The only other thing for most people to do to pass an eternity's worth of time is to drink liquor, blow fire, and pray. The climate is milder than hell, but they get all the movies and the hard drugs. Maybe it would have been better if we all had ended up there. I once spent a century honing a seventy-ton rock into compliant and foldable pages. I bound them with iron. I've written 397 books so far, which is nothing compared to my friend Joyce. There's nothing new in terms of material, so those of us who write stories keep grinding on the same material, in new versions, from new points of view, in new genres, trying to figure out what all that was, back when there was something to risk, when life was for living. When I retold the story about the suicide the last time, I added a robot, but it was a mistake. It wasn't enough: That story needed seventy-three robots, twelve pirates, three Vikings, three zombies, seven murders in polygamist cults, two slow trains to Bangkok, three bejeweled elephants in the court of Catherine the Great, six scarlet-threaded elevators to space, fourteen backlit liquor bars in Amsterdam, five bearded men spinning plates on top of thirty-foot poles in Central Park, four mechanical rabbits, three alarm clocks, two magic tricks, twenty-four test tubes, the Brooklyn Bridge, the London Bridge, the boob doctor's daughter...
So there's really only one writer-director with whom to trust the material -- the stories-within-stories, the stories held up as mirrors one to another, the stories and their sequels, the stories turned inside-out and outside-in, the stories that want us all to live forever and the stories that say enough with the living forever -- and that's Charlie Kaufman, maker of true things, or maybe Charlie Kaufman in collaboration with Michel Gondry or Spike Jonze. It's true I spent ten years writing this book, and I did the best I could do, and I offer it in the hope that it will make the reader feel so much, with the promise that it cost me much more than time to get it on the page, but I have little doubt -- almost zero -- that if Charlie Kaufman made the movie version, it would be better than the book version, because everything Charlie Kaufman makes is better than everything every bookmaker makes, he's undone me so many times, I always come away astonished and surprised, how could I not believe he could do it?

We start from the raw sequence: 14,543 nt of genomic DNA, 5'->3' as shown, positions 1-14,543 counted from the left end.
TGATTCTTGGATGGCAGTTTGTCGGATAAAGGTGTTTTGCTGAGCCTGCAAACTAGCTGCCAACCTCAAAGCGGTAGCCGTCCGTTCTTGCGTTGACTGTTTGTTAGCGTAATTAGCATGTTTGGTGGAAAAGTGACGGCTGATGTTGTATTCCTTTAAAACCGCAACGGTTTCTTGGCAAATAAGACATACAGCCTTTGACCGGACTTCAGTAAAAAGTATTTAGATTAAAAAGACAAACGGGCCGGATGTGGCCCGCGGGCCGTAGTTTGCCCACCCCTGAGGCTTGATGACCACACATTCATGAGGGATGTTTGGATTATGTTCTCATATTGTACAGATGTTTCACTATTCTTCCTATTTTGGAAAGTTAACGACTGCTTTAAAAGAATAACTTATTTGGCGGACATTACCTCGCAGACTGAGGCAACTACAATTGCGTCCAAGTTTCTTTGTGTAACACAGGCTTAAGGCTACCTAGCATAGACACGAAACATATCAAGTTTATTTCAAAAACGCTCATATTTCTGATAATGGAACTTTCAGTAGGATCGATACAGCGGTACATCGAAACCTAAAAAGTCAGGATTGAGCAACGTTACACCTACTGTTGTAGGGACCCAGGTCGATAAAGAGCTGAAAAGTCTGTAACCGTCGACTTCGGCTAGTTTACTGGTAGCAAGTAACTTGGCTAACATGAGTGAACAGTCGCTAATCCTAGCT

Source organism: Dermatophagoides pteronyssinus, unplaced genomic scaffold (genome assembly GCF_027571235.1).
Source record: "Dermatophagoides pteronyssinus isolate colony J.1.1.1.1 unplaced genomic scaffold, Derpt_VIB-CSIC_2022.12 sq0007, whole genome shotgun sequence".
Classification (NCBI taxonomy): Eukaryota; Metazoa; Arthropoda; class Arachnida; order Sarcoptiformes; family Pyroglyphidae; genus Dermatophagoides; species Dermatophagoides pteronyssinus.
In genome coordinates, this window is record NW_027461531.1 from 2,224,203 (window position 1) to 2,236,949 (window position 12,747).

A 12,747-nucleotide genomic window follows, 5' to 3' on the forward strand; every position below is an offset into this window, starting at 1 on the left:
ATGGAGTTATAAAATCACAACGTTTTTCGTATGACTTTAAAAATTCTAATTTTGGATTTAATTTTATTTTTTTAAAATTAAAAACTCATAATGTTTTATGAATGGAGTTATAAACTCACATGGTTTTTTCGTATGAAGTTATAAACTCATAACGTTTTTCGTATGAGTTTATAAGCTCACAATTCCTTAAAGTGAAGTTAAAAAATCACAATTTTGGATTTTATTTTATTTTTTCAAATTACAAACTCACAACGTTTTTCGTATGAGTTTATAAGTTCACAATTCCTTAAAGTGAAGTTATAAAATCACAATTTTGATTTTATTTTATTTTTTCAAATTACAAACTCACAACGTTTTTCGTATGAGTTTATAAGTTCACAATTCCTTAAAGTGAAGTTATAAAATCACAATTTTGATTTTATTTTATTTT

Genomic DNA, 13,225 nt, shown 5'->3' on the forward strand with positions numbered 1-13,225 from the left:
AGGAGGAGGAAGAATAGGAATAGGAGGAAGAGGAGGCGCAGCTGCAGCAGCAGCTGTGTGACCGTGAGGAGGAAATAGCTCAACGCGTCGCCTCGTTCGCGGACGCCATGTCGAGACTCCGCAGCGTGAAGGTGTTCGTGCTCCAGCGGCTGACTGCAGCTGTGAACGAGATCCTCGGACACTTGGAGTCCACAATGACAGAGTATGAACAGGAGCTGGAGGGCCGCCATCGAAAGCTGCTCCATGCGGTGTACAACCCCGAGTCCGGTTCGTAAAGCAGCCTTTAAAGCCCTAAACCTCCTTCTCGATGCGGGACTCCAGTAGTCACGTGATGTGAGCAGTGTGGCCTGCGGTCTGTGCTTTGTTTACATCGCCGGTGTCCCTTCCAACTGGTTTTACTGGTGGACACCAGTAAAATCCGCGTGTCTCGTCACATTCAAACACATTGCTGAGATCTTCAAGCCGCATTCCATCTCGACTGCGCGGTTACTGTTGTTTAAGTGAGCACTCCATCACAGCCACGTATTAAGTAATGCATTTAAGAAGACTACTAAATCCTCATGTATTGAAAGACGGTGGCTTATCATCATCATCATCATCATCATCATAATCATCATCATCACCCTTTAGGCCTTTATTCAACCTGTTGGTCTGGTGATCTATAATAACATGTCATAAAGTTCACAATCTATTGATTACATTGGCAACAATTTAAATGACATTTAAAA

Learn more about Kyle Minor and his work at his website and Facebook page.

Writers Read: Kyle Minor.

--Marshal Zeringue

Tuesday, February 4, 2014

Allen Steele's "V-S Day"

Allen Steele was born in Nashville, Tennessee, and received his B.A. in Communications from New England College and a Masters Degree in Journalism from the University of Missouri. Before turning to science fiction, he worked as a staff writer for newspapers in Tennessee, Missouri, and Massachusetts, as well as Washington, D.C. His novels include Orbital Decay; Lunar Descent; Clarke County, Space; Labyrinth of Night; Jericho Iteration; The Tranquility Alternative; Oceanspace, and Chronospace. He is a two-time winner of the Hugo Award in the novella category.

Here Steele shares some ideas for an adaptation of his new novel, V-S Day: